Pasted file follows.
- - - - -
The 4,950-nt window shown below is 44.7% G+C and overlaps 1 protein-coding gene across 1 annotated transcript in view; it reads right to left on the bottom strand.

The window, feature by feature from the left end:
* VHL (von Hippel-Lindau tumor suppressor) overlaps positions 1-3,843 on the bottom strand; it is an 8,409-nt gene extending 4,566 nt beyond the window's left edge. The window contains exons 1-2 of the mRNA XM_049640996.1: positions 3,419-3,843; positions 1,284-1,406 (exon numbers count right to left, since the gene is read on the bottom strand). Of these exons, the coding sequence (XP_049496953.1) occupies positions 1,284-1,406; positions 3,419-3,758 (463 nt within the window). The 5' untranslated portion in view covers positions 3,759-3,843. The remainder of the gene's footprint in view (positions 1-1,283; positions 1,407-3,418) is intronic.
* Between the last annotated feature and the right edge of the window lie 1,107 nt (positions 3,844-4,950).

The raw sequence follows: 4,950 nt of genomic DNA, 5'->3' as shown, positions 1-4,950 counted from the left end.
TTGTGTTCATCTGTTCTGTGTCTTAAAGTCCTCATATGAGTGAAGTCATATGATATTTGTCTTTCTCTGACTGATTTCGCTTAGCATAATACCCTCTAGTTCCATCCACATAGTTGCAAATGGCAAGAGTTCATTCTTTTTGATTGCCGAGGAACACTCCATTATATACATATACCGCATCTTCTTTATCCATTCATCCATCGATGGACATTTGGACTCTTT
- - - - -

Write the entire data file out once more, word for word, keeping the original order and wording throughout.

The 4,950-nt window shown below is 44.7% G+C and overlaps 1 protein-coding gene across 1 annotated transcript in view; it reads right to left on the bottom strand.

The window, feature by feature from the left end:
* VHL (von Hippel-Lindau tumor suppressor) overlaps positions 1-3,843 on the bottom strand; it is an 8,409-nt gene extending 4,566 nt beyond the window's left edge. The window contains exons 1-2 of the mRNA XM_049640996.1: positions 3,419-3,843; positions 1,284-1,406 (exon numbers count right to left, since the gene is read on the bottom strand). Of these exons, the coding sequence (XP_049496953.1) occupies positions 1,284-1,406; positions 3,419-3,758 (463 nt within the window). The 5' untranslated portion in view covers positions 3,759-3,843. The remainder of the gene's footprint in view (positions 1-1,283; positions 1,407-3,418) is intronic.
* Between the last annotated feature and the right edge of the window lie 1,107 nt (positions 3,844-4,950).

The raw sequence follows: 4,950 nt of genomic DNA, 5'->3' as shown, positions 1-4,950 counted from the left end.
TTGTGTTCATCTGTTCTGTGTCTTAAAGTCCTCATATGAGTGAAGTCATATGATATTTGTCTTTCTCTGACTGATTTCGCTTAGCATAATACCCTCTAGTTCCATCCACATAGTTGCAAATGGCAAGAGTTCATTCTTTTTGATTGCCGAGGAACACTCCATTATATACATATACCGCATCTTCTTTATCCATTCATCCATCGATGGACATTTGGACTCTTT